Subject: [openpgp] Fingerprint length and application
X-BeenThere: openpgp@ietf.org
X-Mailman-Version: 2.1.17
Precedence: list
List-Id: "Ongoing discussion of OpenPGP issues." <openpgp.ietf.org>
List-Unsubscribe: <https://www.ietf.org/mailman/options/openpgp>, <mailto:openpgp-request@ietf.org?subject=unsubscribe>
List-Archive: <https://mailarchive.ietf.org/arch/browse/openpgp/>
List-Post: <mailto:openpgp@ietf.org>
List-Help: <mailto:openpgp-request@ietf.org?subject=help>
List-Subscribe: <https://www.ietf.org/mailman/listinfo/openpgp>, <mailto:openpgp-request@ietf.org?subject=subscribe>
X-List-Received-Date: Mon, 10 Oct 2016 18:38:59 -0000

At the last couple of WG F2F meetings DKG asserted that we should make sure
that a given public key MUST have exactly one fingerprint representation.

This troubled me because while I don't necessarily disagree with the
statement, I can't come up for a justification for it. I now think I have a
solid justification.

The main use for fingerprints in OpenPGP is to establish direct trust. The
shortest fingerprint that is safe to use has a work factor of 96 bits and
has 20 characters:


With the compression scheme I have developed (and I am working on the IPR
implications of) we can generate a 15 character fingerprint with the same
96 bit work factor:


Which requires us to generate 2^25 keypairs

Now that 96 bits gives us a work factor of 2^96 against a second pre-image
attack but only 2^48 against a collision attack.

So consider two common uses of fingerprints:

Case 1: OpenPGP key
Case 2: PKIX trust root

These appear to be similar but they are totally different in the first case
it is quite possible for Alice to generate two OpenPGP keys that both have
the same fingerprint. And this does allow her to do some mischief. She can
sign a document such that it will be accepted by some parties and rejected
by others depending on which public key she presents to a party that trusts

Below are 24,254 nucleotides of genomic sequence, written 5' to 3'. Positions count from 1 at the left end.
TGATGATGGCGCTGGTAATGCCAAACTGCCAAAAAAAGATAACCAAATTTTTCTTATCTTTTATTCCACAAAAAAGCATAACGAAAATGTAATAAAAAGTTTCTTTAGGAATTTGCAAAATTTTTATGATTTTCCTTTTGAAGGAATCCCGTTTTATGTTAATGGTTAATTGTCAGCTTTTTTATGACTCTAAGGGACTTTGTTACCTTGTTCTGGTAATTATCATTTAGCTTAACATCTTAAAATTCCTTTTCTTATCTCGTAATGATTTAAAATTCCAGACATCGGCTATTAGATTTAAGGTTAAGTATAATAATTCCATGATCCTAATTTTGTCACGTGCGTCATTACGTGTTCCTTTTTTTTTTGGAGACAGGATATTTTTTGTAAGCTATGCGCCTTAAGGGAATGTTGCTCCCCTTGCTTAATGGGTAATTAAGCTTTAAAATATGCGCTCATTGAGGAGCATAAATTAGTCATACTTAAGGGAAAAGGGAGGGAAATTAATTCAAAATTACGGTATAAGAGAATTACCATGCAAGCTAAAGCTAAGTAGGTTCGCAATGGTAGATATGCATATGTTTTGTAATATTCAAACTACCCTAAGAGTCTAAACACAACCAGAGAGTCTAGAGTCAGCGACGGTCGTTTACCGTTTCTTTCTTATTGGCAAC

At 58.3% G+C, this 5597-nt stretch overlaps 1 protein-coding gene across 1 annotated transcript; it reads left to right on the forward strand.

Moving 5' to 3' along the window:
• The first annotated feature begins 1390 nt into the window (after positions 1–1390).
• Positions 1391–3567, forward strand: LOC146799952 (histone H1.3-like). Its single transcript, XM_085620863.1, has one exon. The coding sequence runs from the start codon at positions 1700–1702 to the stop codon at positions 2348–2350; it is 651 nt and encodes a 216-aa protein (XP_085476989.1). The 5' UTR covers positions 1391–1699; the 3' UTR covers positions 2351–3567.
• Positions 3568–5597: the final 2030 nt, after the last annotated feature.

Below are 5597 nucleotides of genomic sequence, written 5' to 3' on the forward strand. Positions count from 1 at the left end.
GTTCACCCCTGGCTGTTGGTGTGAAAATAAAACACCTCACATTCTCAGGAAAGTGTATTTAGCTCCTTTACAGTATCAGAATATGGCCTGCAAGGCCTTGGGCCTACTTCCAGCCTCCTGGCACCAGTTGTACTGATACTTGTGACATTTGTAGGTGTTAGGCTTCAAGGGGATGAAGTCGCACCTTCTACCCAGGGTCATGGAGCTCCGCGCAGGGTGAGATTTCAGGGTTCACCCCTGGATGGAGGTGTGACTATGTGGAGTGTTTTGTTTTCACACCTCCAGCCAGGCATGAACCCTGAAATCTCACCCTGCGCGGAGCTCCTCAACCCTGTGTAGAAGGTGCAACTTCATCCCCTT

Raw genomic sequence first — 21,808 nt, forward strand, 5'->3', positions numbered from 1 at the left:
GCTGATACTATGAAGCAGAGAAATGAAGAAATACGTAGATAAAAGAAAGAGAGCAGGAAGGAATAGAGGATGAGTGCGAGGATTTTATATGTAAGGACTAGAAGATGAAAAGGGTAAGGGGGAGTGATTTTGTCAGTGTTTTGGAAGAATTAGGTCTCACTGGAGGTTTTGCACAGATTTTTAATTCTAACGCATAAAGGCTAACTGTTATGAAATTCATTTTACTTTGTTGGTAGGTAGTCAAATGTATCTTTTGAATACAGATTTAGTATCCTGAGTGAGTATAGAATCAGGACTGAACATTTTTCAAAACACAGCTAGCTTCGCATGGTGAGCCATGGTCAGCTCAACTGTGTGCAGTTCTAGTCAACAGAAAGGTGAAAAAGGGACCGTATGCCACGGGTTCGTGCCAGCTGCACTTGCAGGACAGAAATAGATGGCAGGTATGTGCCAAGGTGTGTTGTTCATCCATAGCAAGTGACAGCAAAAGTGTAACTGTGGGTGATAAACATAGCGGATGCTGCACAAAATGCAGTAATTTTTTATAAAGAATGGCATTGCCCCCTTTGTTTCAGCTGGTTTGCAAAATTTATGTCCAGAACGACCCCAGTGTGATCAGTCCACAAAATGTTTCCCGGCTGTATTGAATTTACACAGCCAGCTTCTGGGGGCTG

the fingerprint. This is a concern but it is not one that creates a large
opportunity for malice.

The second is a much bigger concern as PKIX certificates contain use
constraints. And so the risk of collision is much greater. Let us say that
example.com has a self signed private root that has a name constraint so
that it is only trusted to sign certs for *.example.com. A malicious party
might create a pair of root certs such that one has the constraint and the
other does not. They then present the certificate with the constraint in
and the user accepts it for the limited purpose of trusting certs for
example.com. Then the attacker sends out trust paths with the second root
for bank.com etc.

So extraneous data does make a difference. It provides a salt that reduces
the cost of performing any collision type attack. But that isn't actually
an advantage for ECC keys as they are quite cheap to make and require only
an addition operation to modify. If the key is e^p, it is easy to generate
e^(p+1), e^(p+2)... till the desired criteria is met. This can be used for
work factor hardening as well.

But it makes a much bigger difference in applications like PKIX where the
fingerprint is being taken not of just a public key but a public key and
associated policy statement.

In short, don't do that. Only use short fingerprints for actual public
keys, not policy statements or data.